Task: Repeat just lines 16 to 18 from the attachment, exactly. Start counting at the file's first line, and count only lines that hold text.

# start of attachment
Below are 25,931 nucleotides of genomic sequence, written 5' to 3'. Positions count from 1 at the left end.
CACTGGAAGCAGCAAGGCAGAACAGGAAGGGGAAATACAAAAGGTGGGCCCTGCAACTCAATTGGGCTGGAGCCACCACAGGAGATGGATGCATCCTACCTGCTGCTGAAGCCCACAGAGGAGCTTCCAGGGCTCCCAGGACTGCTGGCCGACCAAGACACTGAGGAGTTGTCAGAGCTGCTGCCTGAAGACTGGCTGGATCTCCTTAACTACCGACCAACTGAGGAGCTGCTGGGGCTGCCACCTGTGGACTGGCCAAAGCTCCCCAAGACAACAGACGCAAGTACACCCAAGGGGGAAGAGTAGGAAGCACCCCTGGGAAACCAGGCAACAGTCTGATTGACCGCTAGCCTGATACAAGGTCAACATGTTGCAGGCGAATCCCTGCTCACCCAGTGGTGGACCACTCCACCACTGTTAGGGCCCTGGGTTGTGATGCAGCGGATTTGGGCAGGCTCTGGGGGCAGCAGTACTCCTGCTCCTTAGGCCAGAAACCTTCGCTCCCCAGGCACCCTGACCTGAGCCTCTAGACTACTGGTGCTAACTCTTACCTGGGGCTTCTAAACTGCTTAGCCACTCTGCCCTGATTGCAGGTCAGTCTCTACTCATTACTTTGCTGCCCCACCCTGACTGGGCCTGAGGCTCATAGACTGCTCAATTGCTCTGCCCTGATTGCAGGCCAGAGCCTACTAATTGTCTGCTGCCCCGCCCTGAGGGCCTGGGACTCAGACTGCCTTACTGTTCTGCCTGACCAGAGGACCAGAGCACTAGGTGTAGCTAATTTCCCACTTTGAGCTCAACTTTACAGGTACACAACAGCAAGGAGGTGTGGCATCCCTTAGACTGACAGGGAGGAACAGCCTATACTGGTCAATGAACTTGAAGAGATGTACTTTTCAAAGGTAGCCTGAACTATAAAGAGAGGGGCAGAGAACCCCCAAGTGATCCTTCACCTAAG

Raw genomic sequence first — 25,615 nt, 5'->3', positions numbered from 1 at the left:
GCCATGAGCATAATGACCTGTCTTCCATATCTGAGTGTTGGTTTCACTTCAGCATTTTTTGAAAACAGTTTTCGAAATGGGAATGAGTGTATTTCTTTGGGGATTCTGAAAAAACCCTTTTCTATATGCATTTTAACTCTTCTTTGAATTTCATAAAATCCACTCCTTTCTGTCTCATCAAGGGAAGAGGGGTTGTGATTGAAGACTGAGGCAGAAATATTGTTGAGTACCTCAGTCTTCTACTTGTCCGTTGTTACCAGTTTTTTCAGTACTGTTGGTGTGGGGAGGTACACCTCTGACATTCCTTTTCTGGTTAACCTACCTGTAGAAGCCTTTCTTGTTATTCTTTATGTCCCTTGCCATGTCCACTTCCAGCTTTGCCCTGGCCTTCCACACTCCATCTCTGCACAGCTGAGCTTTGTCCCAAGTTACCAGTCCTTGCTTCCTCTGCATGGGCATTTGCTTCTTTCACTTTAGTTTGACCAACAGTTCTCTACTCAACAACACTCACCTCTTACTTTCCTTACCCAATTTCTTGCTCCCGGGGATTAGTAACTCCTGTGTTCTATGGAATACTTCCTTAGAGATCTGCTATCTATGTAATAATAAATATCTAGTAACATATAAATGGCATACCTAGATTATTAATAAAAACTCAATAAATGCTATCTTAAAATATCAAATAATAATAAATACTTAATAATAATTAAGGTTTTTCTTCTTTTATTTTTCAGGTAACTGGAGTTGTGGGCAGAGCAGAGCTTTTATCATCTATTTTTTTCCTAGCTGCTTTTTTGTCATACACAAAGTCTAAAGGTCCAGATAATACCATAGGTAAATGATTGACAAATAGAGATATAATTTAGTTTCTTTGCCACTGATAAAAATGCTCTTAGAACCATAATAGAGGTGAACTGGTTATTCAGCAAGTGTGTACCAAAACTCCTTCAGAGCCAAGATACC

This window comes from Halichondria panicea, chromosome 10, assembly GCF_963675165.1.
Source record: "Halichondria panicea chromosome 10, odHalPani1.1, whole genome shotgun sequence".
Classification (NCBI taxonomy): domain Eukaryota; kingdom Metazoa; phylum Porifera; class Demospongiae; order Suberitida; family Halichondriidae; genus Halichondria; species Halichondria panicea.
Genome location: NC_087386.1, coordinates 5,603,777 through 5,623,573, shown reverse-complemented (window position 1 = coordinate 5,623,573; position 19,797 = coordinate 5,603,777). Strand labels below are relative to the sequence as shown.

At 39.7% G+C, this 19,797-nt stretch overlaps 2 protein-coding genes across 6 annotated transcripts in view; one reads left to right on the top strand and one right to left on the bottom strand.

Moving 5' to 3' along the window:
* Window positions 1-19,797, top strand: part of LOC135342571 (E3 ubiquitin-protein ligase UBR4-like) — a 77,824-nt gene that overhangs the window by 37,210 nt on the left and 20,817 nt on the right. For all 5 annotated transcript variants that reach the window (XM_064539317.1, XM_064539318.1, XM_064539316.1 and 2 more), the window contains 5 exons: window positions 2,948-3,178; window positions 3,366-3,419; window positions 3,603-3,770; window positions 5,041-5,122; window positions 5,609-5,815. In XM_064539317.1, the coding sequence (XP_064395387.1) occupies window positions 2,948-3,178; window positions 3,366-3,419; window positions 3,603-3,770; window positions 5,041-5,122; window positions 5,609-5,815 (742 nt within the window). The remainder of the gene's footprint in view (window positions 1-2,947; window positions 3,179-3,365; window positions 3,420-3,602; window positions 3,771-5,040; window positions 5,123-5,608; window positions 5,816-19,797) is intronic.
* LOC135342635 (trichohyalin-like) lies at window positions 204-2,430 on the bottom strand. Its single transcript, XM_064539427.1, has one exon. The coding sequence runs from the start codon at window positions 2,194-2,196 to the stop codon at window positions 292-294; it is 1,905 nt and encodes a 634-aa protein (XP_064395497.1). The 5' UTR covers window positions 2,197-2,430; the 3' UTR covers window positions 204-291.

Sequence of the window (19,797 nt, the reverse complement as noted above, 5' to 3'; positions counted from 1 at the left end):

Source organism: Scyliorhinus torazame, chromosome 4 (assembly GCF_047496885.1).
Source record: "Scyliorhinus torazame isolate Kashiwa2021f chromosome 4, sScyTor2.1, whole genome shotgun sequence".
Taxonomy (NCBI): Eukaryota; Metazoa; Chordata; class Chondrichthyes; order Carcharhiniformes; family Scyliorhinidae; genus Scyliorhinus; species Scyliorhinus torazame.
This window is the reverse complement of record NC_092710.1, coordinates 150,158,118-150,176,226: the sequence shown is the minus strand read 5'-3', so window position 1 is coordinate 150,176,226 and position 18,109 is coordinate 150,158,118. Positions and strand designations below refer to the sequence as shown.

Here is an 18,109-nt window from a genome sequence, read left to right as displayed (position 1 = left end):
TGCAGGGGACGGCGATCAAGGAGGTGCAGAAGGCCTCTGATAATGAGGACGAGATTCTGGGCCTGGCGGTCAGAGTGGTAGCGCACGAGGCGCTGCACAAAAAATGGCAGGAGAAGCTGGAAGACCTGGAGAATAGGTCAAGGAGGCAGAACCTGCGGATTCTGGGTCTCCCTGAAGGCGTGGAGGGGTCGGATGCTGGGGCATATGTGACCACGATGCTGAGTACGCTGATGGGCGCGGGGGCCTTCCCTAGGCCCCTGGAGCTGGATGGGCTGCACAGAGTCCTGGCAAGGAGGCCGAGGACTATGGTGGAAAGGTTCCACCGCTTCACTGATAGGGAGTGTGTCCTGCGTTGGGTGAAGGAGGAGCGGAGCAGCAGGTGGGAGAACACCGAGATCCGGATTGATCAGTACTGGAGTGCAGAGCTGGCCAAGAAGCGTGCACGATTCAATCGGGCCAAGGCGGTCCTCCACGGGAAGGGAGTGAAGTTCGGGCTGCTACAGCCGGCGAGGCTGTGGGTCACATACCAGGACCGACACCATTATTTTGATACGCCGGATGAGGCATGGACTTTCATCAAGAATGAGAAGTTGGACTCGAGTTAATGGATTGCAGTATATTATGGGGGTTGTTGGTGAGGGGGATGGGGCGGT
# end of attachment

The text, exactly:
Taxonomy (NCBI): Eukaryota; Metazoa; Chordata; class Chondrichthyes; order Carcharhiniformes; family Scyliorhinidae; genus Scyliorhinus; species Scyliorhinus torazame.
This window is the reverse complement of record NC_092710.1, coordinates 150,158,118-150,176,226: the sequence shown is the minus strand read 5'-3', so window position 1 is coordinate 150,176,226 and position 18,109 is coordinate 150,158,118. Positions and strand designations below refer to the sequence as shown.

Here is an 18,109-nt window from a genome sequence, read left to right as displayed (position 1 = left end):